The Bishop discovers heresy?

Wednesday, July 22nd, 2009

Posted on July 18, 2009
Filed under Opinion

Dear friends PLEASE take the time to read the very important piece linked HERE.

Abp Rowan Williams and Katherine Jefferts Schori

“The bishop is simply not concerned with seeing persons come to a saving knowledge of the Lord Jesus Christ. She has made this clear over and over again and her convictions were well-known when she was elected as the denomination’s Presiding Bishop. …”

Albert Mohler on last week’s pronouncement by Katherine Jefferts Schori. (Photo courtesy ACNS/Rosenthal.)

GC2009: Clarity Attained at last!!!

Monday, July 20th, 2009

July 18th, 2009 Posted in Anglican Communion, General Convention, TEC |

By David W Virtue,VOL

The passage of resolution D025, that pansexual practitioners will now be acceptable to all orders of ministry in The Episcopal Church, is a clarifying moment.

It is the same kind of clarity the Anglican Primates, 38 leaders of the church, attained in Alexandria, Egypt, earlier this year when they finally admitted that two understandings of the faith, two religions totally at odds with each other now inhabit the Anglican Communion.

There is now no more doubt, no more fudging, no more hesitation and no more ambiguity. We have complete clarity.

The Episcopal Church USA has stepped outside the bounds of biblical morality and the main sweep and teaching of church history on human sexuality.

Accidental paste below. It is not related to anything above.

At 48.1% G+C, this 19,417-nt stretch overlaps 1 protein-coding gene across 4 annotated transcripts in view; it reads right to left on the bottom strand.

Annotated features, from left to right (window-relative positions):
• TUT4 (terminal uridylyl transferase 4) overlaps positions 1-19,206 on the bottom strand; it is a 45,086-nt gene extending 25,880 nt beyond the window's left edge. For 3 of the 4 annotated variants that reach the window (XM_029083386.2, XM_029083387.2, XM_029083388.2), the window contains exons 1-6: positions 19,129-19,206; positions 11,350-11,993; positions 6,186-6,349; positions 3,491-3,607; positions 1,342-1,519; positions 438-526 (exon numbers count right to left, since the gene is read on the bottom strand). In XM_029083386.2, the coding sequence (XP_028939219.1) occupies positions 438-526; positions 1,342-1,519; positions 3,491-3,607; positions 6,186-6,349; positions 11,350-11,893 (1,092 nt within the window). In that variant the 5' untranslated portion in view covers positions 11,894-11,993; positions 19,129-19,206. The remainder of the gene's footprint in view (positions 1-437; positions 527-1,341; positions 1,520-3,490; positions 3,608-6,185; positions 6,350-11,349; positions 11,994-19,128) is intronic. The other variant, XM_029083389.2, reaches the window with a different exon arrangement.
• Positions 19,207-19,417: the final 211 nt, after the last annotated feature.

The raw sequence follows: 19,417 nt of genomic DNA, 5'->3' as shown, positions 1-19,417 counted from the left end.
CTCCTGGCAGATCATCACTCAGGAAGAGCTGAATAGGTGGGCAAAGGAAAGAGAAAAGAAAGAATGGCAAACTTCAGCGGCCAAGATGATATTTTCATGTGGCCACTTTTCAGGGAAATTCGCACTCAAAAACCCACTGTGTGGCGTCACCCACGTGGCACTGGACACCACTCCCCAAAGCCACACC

The question now is: Is The Episcopal Church any longer a Christian denomination in any moral or theological sense?

The Roman Catholic Church, the great Eastern and Western Orthodox churches, major Protestant denominations like the Southern Baptist Convention and the United Methodist Church have not started down this rocky moral road, nor do they seem ready to embrace pan-sexuality, now or ever. To do so would see their own denominations begin to collapse, more slowly than TEC, which has recently lost more than 100,000 members, most of whom have joined together to form an orthodox Anglican province on US soil.

The slippery slope is being travelled with greater velocity.

The Archbishop of Canterbury watched with dismay and expressed his “regret” at the passage of the actions taken by TEC. While he is powerless to act in any judicial or ecclesiastical manner, the language he used was so restrained as to appear weak and ineffectual.

The truth is that Williams’ Affirming Catholicism is more in sync with the Episcopal Church’s House of Bishops than it is with orthodox Anglicans. The question that is now being asked with greater frequency is, Where is the Anglican Communion going?

Read the rest of this entry »

“High Priestess of Abortion”

Thursday, July 16th, 2009

Speaks at General Convention of Episcopal Church
Jeff Walton
July 15, 2009

Note: To read IRD President Mark Tooley’s commentary about the Rev. Katherine Ragsdale’s appointment to lead Episcopal Divinity School, click here.

Read other IRD articles covering the 76th General Convention of the Episcopal Church here.

The. Rev. Katherine Ragsdale joins General Convention deputies to share her views on the future of Episcopal Divinity School and seminary education.

The controversial new Dean of Episcopal Divinity School (EDS) in Cambridge, Massachusetts predicts an influx of new seminarians from unexpected sources. The Rev. Katherine Ragsdale spoke at an event organized by the Consultation, a group of liberal and revisionist organizations in the Episcopal Church. Ragsdale joined General Convention deputies for a brown bag lunch and shared her views on the future of the EDS and seminary education.